Short bio: Computer Scientist, FOSS supporter (read more)
Tux Machines (TM)-specific
"If wishes were horses, then dreamers would ride." I've heard those bars of music in my head more times than I can count during my life. So many times, that's the only possible response if you set your dreams on pots of gold or handsome princes on massive white steeds. However, if your wishes are more realistic, they sometimes come true. Such is the case today when Kororaa released version 0.2 of their wonderful XGL Livecd. In my original article I wished for a hard drive installer more than once. Today my wish was granted. As a Part 2 to that introductory story, today we test that hard drive installer and the performance of the installed system on my sparkling new tuxmachine. These are the results.
If you'll recall from that first article, we learned there were some fairly nice special effects awaiting the user if they sampled the livecd. As I said then, some of the effects available are rotating the desktops in a cube, shaking, stretching or warping the windows when moving, easy on-the-fly window transparency adjustments, keyboard shortcut for switching windows from a visual representation, and my favorite was resizing all the windows to line them up so all was visible on the desktop.
Now these effects can be your to keep. By downloading the newest version released today, you can install this amazing operating system as a permanent fixture on your system. It boots as a livecd and you can install from a nice environment to continue surfing and keep up with your email during the wait.
The installer was what some might call text, I calll ascii-graphical. It's a menu-based console application that makes installing kororaa a breeze. It may lack the fancy graphics of some of the other installers, but how important is that really? What matters is the functionality and user-friendliness. I believe this installer and the "first-boot setup" can meet those requirements. The steps depicted in the following screenshots is all there is to it. After installing the contents of the cd, the installer offers one the opportunity to configure and install grub if desired.
Upon boot of your shiny new kororaa system, a configuration box appears similar in appearance to the installer. It gives one the opportunity to set up some of the more tedious details of their system such as root password, user account, network options, sound system, portage source, and several other handy configurations. The only thing really missing here for me was the hostname setup. This can be done easily by editing the /etc/conf.d/hostname and /etc/conf.d/domainname files.
Then gdm appears so one might log in. Unfortunately xgl isn't immediately available, but easily fixed. Due to a tiny oversight in the construction of the livecd, the necessary configuration files are omited from /etc/skel. The developer states one can easily fix this by:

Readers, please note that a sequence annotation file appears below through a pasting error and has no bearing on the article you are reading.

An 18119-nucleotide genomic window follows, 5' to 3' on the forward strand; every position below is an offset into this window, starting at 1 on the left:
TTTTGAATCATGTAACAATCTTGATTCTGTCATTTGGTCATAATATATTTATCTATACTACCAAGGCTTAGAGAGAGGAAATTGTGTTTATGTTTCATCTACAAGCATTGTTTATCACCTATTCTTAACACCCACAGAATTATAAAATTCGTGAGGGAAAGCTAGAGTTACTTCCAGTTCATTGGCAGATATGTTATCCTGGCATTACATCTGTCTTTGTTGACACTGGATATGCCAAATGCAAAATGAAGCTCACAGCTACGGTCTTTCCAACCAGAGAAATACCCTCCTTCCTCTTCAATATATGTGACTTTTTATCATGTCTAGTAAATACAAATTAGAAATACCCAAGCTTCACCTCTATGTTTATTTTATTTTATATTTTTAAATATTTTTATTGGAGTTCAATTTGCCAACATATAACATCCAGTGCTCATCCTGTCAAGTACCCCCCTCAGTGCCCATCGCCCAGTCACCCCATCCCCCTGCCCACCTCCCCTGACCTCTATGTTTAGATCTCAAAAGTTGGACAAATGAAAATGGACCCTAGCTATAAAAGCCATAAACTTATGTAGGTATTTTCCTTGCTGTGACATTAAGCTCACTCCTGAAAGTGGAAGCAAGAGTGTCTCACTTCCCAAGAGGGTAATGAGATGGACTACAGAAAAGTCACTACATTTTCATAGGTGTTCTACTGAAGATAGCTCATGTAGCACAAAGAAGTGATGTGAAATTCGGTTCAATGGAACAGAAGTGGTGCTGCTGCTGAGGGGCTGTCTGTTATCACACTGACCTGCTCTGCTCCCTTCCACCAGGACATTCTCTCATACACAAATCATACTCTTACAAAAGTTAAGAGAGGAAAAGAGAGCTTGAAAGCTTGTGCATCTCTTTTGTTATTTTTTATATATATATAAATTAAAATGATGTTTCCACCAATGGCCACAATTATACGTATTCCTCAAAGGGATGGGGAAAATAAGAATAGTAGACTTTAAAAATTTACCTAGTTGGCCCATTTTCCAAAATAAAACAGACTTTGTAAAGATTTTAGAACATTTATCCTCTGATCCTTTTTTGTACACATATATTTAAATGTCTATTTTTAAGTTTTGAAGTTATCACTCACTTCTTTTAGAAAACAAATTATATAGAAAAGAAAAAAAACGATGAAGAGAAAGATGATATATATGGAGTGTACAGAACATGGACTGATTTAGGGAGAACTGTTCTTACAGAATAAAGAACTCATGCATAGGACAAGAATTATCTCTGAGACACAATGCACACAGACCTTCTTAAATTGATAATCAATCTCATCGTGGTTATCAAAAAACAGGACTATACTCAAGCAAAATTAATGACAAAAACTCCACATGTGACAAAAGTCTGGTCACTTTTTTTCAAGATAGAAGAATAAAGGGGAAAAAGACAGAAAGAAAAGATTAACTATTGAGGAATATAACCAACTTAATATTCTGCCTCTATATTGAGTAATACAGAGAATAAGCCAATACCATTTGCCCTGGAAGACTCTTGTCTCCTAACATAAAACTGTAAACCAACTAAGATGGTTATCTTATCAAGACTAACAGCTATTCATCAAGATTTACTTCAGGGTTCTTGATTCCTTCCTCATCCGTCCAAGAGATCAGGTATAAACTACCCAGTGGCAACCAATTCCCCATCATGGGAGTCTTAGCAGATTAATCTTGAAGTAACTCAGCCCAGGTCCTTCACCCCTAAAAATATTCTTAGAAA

sudo cp -af /home/kororaa/ /etc/skel/
sudo chown -R root:root /etc/skel/
Logout and back in. Now one has a system with XGL already setup with kernel 2.6.16 (archck-sources), xorg 7.0, nvidia (or ati) drivers, and gcc 3.4.5 (iirc). I've been using the system since install and have found it to be very stable and experienced top notch performance. One would expect this kind of eyecandy to exert a massive performance hit on the system, but it doesn't. No lag or delays are experienced. The only problems encountered were the one described above and the network is automagically connected on the livecd. In the case of the latter, the simple one-word command of
dhcpcd was all that was required here. It does come up automagically with the hard drive install.
New on the desktop, you might notice this little file with a funny name. Called "xgl-cool," this intriguing file does just that. Click on it, chose "run" from the appearing dialogue, and experience the xgl coolness for yourself. Ok, I won't keep you in suspense. This script launches a matrix like program that scrolls those famous "characters" down your screen. This is not a screensaver per se, although it certainly seems be intended as such. The desktop behind it is still operable. There is a script called stop-xgl-cool in the home directory. For me I chose to mv that to the desktop as well right beside the start script.
In conclusion, I find myself rather taken with my new kororaa system and have already
emerge --sync. With gentoo's portage system, this is one easy way to not only to get a shiny new gentoo-based system up and running, but also to avoid the headaches and configuration nightmare of setting up XGL. The installer works great! This is unprecedented in the world of gentoo installers. Gentoo's own official unofficial gui installer is "hit and miss", rr's is downright destructive and phaeronix went so far as to pull theirs from their distribution. I can't encourage you enough to give Kororaa a try.
P.S. For those that don't know, Kororaa is named after a small blue species of Australian penguin. Hense the wonderfully cute logo of Kororaa Linux.